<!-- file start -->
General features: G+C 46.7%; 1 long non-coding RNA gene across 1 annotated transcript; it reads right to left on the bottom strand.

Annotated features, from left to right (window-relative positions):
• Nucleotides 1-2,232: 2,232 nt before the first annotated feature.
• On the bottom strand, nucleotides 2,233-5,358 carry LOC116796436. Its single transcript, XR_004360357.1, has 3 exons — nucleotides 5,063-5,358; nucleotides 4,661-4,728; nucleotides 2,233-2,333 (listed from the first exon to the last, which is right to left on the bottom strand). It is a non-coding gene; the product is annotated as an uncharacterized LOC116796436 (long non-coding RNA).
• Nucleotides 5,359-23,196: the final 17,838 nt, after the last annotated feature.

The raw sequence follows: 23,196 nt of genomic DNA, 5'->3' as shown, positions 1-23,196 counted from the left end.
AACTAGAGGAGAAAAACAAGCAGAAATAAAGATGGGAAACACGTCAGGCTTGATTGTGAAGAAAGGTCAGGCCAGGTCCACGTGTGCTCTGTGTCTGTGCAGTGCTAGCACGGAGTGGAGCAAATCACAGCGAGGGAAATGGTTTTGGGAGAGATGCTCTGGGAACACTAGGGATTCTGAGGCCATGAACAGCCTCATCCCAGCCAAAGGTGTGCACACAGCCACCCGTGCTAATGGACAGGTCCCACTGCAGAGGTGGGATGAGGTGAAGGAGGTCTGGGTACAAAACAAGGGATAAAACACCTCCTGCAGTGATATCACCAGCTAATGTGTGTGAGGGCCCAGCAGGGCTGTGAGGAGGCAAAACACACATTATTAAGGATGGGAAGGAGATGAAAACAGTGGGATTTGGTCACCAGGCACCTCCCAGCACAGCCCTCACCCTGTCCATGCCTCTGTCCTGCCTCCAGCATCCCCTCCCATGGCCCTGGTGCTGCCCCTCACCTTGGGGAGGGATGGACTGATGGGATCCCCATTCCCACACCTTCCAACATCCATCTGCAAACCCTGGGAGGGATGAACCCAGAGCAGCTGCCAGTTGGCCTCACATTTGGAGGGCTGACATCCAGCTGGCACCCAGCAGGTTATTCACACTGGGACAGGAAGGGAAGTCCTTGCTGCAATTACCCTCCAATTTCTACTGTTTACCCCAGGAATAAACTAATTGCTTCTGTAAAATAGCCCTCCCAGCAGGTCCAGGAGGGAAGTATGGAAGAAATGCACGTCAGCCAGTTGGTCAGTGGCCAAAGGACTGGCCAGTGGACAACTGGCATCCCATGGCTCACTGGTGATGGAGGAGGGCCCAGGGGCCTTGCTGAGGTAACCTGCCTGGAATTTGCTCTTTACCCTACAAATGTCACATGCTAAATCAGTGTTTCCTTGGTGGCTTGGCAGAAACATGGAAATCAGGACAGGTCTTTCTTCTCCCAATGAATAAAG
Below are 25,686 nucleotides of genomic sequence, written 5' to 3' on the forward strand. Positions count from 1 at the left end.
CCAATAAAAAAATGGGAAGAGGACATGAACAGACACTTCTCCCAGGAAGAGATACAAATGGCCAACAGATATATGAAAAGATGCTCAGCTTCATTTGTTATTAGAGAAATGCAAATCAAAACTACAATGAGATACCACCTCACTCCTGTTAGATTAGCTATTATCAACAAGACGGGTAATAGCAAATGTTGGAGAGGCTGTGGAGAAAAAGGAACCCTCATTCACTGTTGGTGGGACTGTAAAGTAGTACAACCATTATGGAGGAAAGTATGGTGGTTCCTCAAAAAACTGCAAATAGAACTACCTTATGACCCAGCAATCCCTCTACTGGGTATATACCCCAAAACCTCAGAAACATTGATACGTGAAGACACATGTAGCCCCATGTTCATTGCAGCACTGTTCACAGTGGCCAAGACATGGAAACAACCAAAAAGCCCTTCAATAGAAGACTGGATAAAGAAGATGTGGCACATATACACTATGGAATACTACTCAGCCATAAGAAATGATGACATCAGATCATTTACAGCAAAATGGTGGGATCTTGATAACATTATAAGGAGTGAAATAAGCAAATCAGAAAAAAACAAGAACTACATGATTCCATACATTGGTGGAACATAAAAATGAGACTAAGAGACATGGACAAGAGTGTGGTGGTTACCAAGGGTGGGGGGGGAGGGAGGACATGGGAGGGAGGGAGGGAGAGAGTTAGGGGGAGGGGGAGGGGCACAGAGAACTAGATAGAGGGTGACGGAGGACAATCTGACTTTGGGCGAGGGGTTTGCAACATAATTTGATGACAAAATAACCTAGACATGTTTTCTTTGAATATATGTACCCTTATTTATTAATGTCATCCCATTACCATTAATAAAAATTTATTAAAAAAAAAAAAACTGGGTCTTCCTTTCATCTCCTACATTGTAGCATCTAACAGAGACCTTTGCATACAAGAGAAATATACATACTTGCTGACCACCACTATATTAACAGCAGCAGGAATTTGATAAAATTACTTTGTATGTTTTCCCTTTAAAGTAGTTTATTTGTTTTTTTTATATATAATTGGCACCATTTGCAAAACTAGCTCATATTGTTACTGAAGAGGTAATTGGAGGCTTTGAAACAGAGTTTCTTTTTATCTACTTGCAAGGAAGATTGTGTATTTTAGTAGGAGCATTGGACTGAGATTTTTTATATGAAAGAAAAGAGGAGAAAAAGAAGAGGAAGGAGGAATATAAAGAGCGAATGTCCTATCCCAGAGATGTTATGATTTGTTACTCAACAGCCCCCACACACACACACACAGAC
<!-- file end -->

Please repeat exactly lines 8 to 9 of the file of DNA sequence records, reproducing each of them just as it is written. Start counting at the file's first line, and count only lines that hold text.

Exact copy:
Below are 25,686 nucleotides of genomic sequence, written 5' to 3' on the forward strand. Positions count from 1 at the left end.
CCAATAAAAAAATGGGAAGAGGACATGAACAGACACTTCTCCCAGGAAGAGATACAAATGGCCAACAGATATATGAAAAGATGCTCAGCTTCATTTGTTATTAGAGAAATGCAAATCAAAACTACAATGAGATACCACCTCACTCCTGTTAGATTAGCTATTATCAACAAGACGGGTAATAGCAAATGTTGGAGAGGCTGTGGAGAAAAAGGAACCCTCATTCACTGTTGGTGGGACTGTAAAGTAGTACAACCATTATGGAGGAAAGTATGGTGGTTCCTCAAAAAACTGCAAATAGAACTACCTTATGACCCAGCAATCCCTCTACTGGGTATATACCCCAAAACCTCAGAAACATTGATACGTGAAGACACATGTAGCCCCATGTTCATTGCAGCACTGTTCACAGTGGCCAAGACATGGAAACAACCAAAAAGCCCTTCAATAGAAGACTGGATAAAGAAGATGTGGCACATATACACTATGGAATACTACTCAGCCATAAGAAATGATGACATCAGATCATTTACAGCAAAATGGTGGGATCTTGATAACATTATAAGGAGTGAAATAAGCAAATCAGAAAAAAACAAGAACTACATGATTCCATACATTGGTGGAACATAAAAATGAGACTAAGAGACATGGACAAGAGTGTGGTGGTTACCAAGGGTGGGGGGGGAGGGAGGACATGGGAGGGAGGGAGGGAGAGAGTTAGGGGGAGGGGGAGGGGCACAGAGAACTAGATAGAGGGTGACGGAGGACAATCTGACTTTGGGCGAGGGGTTTGCAACATAATTTGATGACAAAATAACCTAGACATGTTTTCTTTGAATATATGTACCCTTATTTATTAATGTCATCCCATTACCATTAATAAAAATTTATTAAAAAAAAAAAAACTGGGTCTTCCTTTCATCTCCTACATTGTAGCATCTAACAGAGACCTTTGCATACAAGAGAAATATACATACTTGCTGACCACCACTATATTAACAGCAGCAGGAATTTGATAAAATTACTTTGTATGTTTTCCCTTTAAAGTAGTTTATTTGTTTTTTTTATATATAATTGGCACCATTTGCAAAACTAGCTCATATTGTTACTGAAGAGGTAATTGGAGGCTTTGAAACAGAGTTTCTTTTTATCTACTTGCAAGGAAGATTGTGTATTTTAGTAGGAGCATTGGACTGAGATTTTTTATATGAAAGAAAAGAGGAGAAAAAGAAGAGGAAGGAGGAATATAAAGAGCGAATGTCCTATCCCAGAGATGTTATGATTTGTTACTCAACAGCCCCCACACACACACACACAGAC